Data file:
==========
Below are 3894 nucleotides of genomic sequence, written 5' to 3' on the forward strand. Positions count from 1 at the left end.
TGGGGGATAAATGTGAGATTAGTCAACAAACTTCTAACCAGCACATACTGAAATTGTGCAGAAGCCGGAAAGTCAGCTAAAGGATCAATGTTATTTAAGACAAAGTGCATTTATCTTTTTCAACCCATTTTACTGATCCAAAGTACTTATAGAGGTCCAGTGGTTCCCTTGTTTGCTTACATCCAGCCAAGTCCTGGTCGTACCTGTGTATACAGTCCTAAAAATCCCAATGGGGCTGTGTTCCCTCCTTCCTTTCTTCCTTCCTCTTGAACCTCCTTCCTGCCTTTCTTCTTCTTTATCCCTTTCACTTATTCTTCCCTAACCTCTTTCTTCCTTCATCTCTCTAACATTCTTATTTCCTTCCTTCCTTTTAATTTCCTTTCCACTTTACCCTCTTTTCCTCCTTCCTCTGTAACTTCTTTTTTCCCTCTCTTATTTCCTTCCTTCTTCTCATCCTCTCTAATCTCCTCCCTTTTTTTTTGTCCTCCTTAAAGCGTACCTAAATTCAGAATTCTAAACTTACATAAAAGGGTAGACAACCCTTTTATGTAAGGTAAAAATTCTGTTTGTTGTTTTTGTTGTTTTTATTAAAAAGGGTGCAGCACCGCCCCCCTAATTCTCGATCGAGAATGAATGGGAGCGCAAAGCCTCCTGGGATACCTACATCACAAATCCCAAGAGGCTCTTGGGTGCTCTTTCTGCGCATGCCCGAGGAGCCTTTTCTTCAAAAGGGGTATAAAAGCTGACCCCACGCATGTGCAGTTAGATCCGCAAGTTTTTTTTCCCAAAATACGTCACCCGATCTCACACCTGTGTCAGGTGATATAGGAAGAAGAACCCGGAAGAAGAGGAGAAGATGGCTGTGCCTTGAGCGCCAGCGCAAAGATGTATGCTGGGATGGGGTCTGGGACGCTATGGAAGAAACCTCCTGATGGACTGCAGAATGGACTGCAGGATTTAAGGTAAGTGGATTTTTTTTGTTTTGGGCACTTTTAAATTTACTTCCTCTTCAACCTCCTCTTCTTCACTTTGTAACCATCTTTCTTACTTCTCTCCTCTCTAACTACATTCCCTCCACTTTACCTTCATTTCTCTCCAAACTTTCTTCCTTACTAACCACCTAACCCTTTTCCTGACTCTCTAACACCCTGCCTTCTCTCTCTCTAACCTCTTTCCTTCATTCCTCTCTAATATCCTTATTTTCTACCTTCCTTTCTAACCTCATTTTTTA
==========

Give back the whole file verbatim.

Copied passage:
Below are 3894 nucleotides of genomic sequence, written 5' to 3' on the forward strand. Positions count from 1 at the left end.
TGGGGGATAAATGTGAGATTAGTCAACAAACTTCTAACCAGCACATACTGAAATTGTGCAGAAGCCGGAAAGTCAGCTAAAGGATCAATGTTATTTAAGACAAAGTGCATTTATCTTTTTCAACCCATTTTACTGATCCAAAGTACTTATAGAGGTCCAGTGGTTCCCTTGTTTGCTTACATCCAGCCAAGTCCTGGTCGTACCTGTGTATACAGTCCTAAAAATCCCAATGGGGCTGTGTTCCCTCCTTCCTTTCTTCCTTCCTCTTGAACCTCCTTCCTGCCTTTCTTCTTCTTTATCCCTTTCACTTATTCTTCCCTAACCTCTTTCTTCCTTCATCTCTCTAACATTCTTATTTCCTTCCTTCCTTTTAATTTCCTTTCCACTTTACCCTCTTTTCCTCCTTCCTCTGTAACTTCTTTTTTCCCTCTCTTATTTCCTTCCTTCTTCTCATCCTCTCTAATCTCCTCCCTTTTTTTTTGTCCTCCTTAAAGCGTACCTAAATTCAGAATTCTAAACTTACATAAAAGGGTAGACAACCCTTTTATGTAAGGTAAAAATTCTGTTTGTTGTTTTTGTTGTTTTTATTAAAAAGGGTGCAGCACCGCCCCCCTAATTCTCGATCGAGAATGAATGGGAGCGCAAAGCCTCCTGGGATACCTACATCACAAATCCCAAGAGGCTCTTGGGTGCTCTTTCTGCGCATGCCCGAGGAGCCTTTTCTTCAAAAGGGGTATAAAAGCTGACCCCACGCATGTGCAGTTAGATCCGCAAGTTTTTTTTCCCAAAATACGTCACCCGATCTCACACCTGTGTCAGGTGATATAGGAAGAAGAACCCGGAAGAAGAGGAGAAGATGGCTGTGCCTTGAGCGCCAGCGCAAAGATGTATGCTGGGATGGGGTCTGGGACGCTATGGAAGAAACCTCCTGATGGACTGCAGAATGGACTGCAGGATTTAAGGTAAGTGGATTTTTTTTGTTTTGGGCACTTTTAAATTTACTTCCTCTTCAACCTCCTCTTCTTCACTTTGTAACCATCTTTCTTACTTCTCTCCTCTCTAACTACATTCCCTCCACTTTACCTTCATTTCTCTCCAAACTTTCTTCCTTACTAACCACCTAACCCTTTTCCTGACTCTCTAACACCCTGCCTTCTCTCTCTCTAACCTCTTTCCTTCATTCCTCTCTAATATCCTTATTTTCTACCTTCCTTTCTAACCTCATTTTTTA